Better Segmentation Means Better Results
Seek Greater Clarity and Differentiation in Your Audience Segments
The point of a website personalization strategy is to create unique user experiences so that each visitor feels like his or her individual needs and interests are being addressed. Therefore, it stands to reason that the better you can segment your audience, the better the results you'll achieve.
For years, many organizations took a rather simplistic approach to website personalization. Perhaps a greeting for returning visitors ("Hello Name!") or maybe some A/B promotional messaging was about as sophisticated as it got. But the success of brands using sophisticated personalization tactics —such as Amazon, Netflix, and Facebook —has many rethinking their approach and wanting to do more with their websites.
It's increasingly clear that this is the right approach. Consider the following: an Epsilon survey of 1,000 consumers between 18 and 64 years old found 80% of people surveyed said they are more likely to do business with a company that offers personalized
experiences; 90% of respondents found personalization appealing.
Overcoming Obstacles to Personalization
Perhaps the biggest challenge for marketers pursuing a website personalization strategy is gathering the data and insights needed to create distinct and meaningful audience segments. At Vanguard, we've found it best to start with the information you have internally, then add on additional group characteristics from other information sources.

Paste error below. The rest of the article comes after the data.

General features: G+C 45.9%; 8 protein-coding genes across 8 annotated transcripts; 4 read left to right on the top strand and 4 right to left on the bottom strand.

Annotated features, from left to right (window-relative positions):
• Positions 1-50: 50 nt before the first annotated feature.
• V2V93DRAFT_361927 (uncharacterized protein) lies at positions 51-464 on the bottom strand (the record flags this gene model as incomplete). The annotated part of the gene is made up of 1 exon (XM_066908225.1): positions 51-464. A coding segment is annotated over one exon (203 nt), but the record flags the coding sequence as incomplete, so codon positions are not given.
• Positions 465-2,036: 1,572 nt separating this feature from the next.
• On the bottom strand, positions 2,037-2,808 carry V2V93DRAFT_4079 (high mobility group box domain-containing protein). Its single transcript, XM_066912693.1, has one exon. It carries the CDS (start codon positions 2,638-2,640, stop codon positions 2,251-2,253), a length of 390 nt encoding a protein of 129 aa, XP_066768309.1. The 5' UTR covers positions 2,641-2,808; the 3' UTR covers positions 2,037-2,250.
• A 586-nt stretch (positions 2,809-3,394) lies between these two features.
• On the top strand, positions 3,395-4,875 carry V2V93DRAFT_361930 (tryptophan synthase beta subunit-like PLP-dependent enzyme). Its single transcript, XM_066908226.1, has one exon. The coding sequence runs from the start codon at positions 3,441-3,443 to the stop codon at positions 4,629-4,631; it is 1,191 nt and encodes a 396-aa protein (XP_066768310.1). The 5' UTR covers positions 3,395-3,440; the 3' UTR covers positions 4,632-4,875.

Your customer or membership database likely contains a wealth of demographic information, such as age, gender, length of engagement, and past activity. Similarly, Google Analytics and other tracking software can provide insights into user journeys and popular website sections.
This data will provide the initial parameters for your audience segments. If you have the time and budget, you should consider augmenting internal data with other sources of information, such as user interviews or focus groups. Similarly, you can encourage website users to create an online profile and details their areas of interest.
It's important that you don't get locked in to your initial segmentation strategy. Your audience groups are likely to evolve — and expand — as you gain additional insights and layer in more data.
Bringing the Data to Life
Once you've identified and defined your audience segments as much as possible, we recommend creating personas for each group. Personas are fictional characters that embody the characteristics and lifestyle of a targeted audience segment. Personas not only serve to guide your content strategy for each audience segment, but also help ensure a consistency in messaging between your website and other marketing channels.
Your content should try to match the specific needs and interests of your audience segments as closely as possible. You can do this in two ways:
- First, you can reframe content so that the information speaks more directly to different segments.
- Second, you can use your content management system to serve up just the content and resources most likely to align with the interests of a specific group.
Reaping the Rewards
Although this might seem like a lot of work, the return on your efforts will be worthwhile. A 2019 SmarterHQ survey found 72% of consumers only engage with marketing messages that are customized to their specific interests. Similarly, research by Maritz Motivation Solutions and researchers with the Harvard Business School found consumers were 40% more likely to click on items recommended based on information they'd shared with the brand, and they spent 31% more time on the product page.
Website personalization enables you to move closer to the goal of creating unique user experiences. The better you are at defining your audience segments and tailoring your messaging to each them, the more likely you are to see vast improvements in user engagement and driving revenue growth.
President Vanguard Technology